He pulled a black gas station attendant's jacket off of a hook by the stairs. While he slid into it, he set the pad of paper down on Emily's table. A list of hand-written numbers and equations ran down it.

"What's this?"
"Our take," he said. "Sales tonight."
"How'd we do?"
"Second highest in ten years." He didn't look at her as he said it.
"That's great. Congratulations."
"If I keep it up," he said. "I think I'll be able to upgrade. Maybe get some better seats. A sound system. A new projector."

She didn't know if he meant this last as a pointed comment. Her worth to the theater was measured only in her knowledge and skill with its archaic equipment. Modern projectors practically ran themselves.

He picked up the pad and started down the stairs.
"Hang on," she said. "Do you smell that?"
"Smell what?"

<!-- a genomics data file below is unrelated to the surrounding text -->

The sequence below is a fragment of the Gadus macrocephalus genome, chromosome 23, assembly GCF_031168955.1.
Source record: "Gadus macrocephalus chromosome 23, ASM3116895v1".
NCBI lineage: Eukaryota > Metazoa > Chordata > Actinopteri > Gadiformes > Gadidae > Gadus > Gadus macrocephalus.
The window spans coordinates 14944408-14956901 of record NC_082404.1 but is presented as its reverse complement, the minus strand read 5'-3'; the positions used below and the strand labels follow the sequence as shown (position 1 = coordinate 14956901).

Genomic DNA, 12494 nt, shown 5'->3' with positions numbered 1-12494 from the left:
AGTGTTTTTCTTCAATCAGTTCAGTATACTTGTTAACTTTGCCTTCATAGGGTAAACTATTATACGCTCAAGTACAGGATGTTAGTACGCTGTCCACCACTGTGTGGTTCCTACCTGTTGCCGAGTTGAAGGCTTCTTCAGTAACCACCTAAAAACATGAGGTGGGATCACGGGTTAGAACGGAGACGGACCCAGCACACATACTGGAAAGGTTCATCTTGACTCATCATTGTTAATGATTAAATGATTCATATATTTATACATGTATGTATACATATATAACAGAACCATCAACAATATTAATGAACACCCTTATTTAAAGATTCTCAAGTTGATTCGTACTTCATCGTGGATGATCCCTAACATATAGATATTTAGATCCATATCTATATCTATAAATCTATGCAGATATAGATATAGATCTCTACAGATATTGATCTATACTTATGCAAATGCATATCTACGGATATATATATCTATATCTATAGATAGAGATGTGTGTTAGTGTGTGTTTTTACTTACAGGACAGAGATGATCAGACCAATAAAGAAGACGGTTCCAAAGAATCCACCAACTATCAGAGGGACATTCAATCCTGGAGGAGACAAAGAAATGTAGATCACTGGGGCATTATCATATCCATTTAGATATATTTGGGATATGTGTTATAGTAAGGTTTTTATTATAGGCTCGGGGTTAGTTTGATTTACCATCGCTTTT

"Smell it."

He tilted his head back and inhaled. Red, scabby acne covered the inside of his neck and the underside of his chin. When he looked back at her, he wore a puzzled expression.

"It's a cigarette," she said.
"I don't get it."
"Someone's smoking a cigarette. In the theater."
"Should I go tell them to put it out?"
"It's up to you. I don't know. Probably." She shrugged.

He nodded, pursing his lips. On his way down the stairs, he stopped and looked back at her a few times. He wanted her to volunteer to do this. The kids down there were practically his age.

She ignored him.

On screen, a band played. Emily looked for a column of smoke and found it, faint and liquid-like up high, then condensing into a more solid curl as she followed it to its source. A red cherry, a dot like a penlight hovered just above someone's shoulder, moving in and out of view as the smoker took drags.

A rectangle of light appeared in the back of the theater when Wayne Junior entered. He shined a flashlight around as he made his way up and down the aisles. Twice he passed within feet of his prey, and each time the culprit evaded notice by cupping the cigarette into the palm of his hand.

At the end of his last sweet, Wayne Junior looked up at Emily with raised hands, palms upward. She was about to point to the smoker, but when she looked, she couldn't find him. His cigarette tip had vanished into the darkness.